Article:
Data governance: The perfect marriage of soft and hard skills?


We've witnessed a significant rise in data governance adoption in recent years. Careers, technology, education, frameworks, practitioners – there's growth in all aspects of the discipline.

businessman considering data governance and hard or soft skillsRegulatory compliance across many sectors is a typical driver for data governance. But I also believe one of the main reasons is the realisation by data leaders that they need a broader, over-arching governance framework if they are to deliver on their vision for a mature information strategy.

Of course, delivering these frameworks and change structures is no easy task. In particular, it requires you to first get in touch with the "softer" side of consulting skills.

Through many interviews with data governance practitioners, I've learned that developing the softer side of consulting – and engaging with users, sponsors and customers – is critical. You can only mature an organisation through clear communication and persistent change management.

Here's a sample of the soft skills cited in past interviews with data governance experts on Data Quality Pro:

  • "I spend a lot of time briefing and training people on what data governance and data quality means to them."
  • "I regularly brief senior management on their role and responsibilities as data stewards."
  • "I use a variety of formats to get the message out about what data quality issues are, how you should report them and what will happen once you have reported them."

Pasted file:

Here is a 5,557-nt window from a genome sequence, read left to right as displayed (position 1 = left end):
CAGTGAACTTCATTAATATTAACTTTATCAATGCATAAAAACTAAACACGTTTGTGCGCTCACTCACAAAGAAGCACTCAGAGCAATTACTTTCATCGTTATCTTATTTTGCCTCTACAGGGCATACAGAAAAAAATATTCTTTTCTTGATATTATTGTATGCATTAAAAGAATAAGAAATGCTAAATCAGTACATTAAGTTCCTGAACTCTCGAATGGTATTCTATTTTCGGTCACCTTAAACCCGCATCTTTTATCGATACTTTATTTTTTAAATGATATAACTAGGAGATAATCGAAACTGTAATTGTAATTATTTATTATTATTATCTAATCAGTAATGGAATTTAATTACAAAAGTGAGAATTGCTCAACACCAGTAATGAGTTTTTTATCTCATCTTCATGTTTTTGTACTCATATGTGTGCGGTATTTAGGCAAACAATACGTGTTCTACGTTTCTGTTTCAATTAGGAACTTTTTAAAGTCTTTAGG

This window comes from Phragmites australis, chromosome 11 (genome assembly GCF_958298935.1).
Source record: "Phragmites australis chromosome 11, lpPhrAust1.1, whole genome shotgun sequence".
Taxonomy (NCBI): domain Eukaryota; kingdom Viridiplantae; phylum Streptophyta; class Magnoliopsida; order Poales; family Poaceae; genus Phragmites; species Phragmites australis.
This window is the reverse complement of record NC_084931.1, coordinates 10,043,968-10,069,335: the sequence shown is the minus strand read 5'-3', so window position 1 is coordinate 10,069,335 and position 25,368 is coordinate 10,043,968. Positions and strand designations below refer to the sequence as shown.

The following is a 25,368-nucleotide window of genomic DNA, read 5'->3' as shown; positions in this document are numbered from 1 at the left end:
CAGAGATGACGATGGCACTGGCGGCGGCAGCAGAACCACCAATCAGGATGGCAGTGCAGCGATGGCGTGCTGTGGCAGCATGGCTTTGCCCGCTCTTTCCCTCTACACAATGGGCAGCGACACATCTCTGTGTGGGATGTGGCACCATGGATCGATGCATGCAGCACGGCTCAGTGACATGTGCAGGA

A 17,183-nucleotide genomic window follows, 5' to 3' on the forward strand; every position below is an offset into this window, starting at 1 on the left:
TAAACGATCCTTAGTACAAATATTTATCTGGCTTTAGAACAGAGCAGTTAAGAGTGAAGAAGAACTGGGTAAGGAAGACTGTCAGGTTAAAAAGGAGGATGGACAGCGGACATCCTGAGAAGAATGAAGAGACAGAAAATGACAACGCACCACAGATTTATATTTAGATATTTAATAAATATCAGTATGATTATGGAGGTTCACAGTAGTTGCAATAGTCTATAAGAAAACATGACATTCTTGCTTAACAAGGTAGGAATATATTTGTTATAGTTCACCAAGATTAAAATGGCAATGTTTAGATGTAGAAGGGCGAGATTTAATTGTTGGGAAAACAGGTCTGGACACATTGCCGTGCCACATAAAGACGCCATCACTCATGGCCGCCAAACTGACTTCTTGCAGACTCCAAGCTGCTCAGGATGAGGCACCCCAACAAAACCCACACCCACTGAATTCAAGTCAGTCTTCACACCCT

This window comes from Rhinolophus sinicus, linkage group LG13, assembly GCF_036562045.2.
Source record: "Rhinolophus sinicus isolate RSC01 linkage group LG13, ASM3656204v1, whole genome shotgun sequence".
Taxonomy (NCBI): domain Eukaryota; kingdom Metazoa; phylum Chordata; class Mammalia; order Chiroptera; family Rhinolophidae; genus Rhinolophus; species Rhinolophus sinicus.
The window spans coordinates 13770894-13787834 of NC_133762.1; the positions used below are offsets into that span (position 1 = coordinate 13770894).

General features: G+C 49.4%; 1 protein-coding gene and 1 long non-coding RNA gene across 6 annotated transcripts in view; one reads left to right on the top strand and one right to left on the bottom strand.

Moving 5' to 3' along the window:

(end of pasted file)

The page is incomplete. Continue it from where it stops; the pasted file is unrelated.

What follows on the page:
• "I ask business users to spend time explaining to me what they do and how they interact with data."
  • "I run workshops with key consumers of data to help them learn how to document requirements in terms of data quality rules – this is so we can help them implement processes that measure, monitor and improve their data."

It's clear from data governance interviews like these that communication and persuasion form a core element of the required soft skills (not to mention patience!).

But there's no escaping the need for the harder, more technical side of data governance also.

  • To explain what data governance means to people, you need to demonstrate how good quality data benefits them (and how bad quality data hinders them). This requires data quality assessments and the simple visualisation of issues they can relate to.
  • To deliver tangible benefits "on the ground," you need an end-to-end data quality life cycle, supported with the required technology. There has to be a business-as-usual element to the planning and coordination aspects of data governance for people to realise an ROI from data governance.
  • To document data quality rules, yes, they can be discovered in workshops and brainstorming sessions – but they also need to be managed, monitored and shared in a technology platform. Anything else and they just become once-useful documents that quickly gather dust.
  • To help business leaders realise the benefit of stewardship programs and data quality issue management, there need to be simple dashboards and reports of progress, costs saved, customer satisfaction improved, revenues increased – things that stakeholders will value and share within their community to help spread the importance of data governance.

I believe data governance offers a fantastic opportunity for many data practitioners to develop their skills and extend their career. Your next step is to understand where your gaps are: hard or soft? What will your next focus be?

Read an article: Getting the right people on the big data bus


About Author

Dylan Jones

Founder, Data Quality Pro and Data Migration Pro

Dylan Jones is the founder of Data Quality Pro and Data Migration Pro, popular online communities that provide a range of practical resources and support to their respective professions. Dylan has an extensive information management background and is a prolific publisher of expert articles and tutorials on all manner of data related initiatives.

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